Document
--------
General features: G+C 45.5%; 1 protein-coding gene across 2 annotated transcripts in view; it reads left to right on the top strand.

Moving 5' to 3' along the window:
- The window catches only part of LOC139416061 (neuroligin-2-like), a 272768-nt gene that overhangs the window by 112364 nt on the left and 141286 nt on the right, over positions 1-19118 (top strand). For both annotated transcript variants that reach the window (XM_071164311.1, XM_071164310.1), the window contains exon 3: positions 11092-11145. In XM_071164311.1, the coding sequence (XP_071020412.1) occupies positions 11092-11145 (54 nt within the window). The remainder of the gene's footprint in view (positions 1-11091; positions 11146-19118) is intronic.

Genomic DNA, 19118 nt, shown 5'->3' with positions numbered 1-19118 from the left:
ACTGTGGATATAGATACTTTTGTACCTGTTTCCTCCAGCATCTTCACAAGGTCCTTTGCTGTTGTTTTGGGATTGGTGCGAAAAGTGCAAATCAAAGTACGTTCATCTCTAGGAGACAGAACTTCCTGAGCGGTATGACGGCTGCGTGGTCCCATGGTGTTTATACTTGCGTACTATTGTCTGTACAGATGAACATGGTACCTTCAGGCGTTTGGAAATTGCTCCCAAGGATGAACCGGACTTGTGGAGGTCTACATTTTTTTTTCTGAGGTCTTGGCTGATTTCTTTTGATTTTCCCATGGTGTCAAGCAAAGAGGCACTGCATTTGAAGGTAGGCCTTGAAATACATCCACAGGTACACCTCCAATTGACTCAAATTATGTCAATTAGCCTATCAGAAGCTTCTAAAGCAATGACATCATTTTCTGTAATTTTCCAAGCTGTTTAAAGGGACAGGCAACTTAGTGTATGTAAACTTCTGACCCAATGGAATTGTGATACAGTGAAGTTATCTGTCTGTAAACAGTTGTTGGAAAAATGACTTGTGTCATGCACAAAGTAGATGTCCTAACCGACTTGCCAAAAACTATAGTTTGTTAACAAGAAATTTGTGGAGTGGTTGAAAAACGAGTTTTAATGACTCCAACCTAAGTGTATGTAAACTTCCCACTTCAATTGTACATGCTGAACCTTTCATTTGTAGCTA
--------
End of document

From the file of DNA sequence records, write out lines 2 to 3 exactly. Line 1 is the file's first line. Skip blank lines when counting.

Moving 5' to 3' along the window:
- The window catches only part of LOC139416061 (neuroligin-2-like), a 272768-nt gene that overhangs the window by 112364 nt on the left and 141286 nt on the right, over positions 1-19118 (top strand). For both annotated transcript variants that reach the window (XM_071164311.1, XM_071164310.1), the window contains exon 3: positions 11092-11145. In XM_071164311.1, the coding sequence (XP_071020412.1) occupies positions 11092-11145 (54 nt within the window). The remainder of the gene's footprint in view (positions 1-11091; positions 11146-19118) is intronic.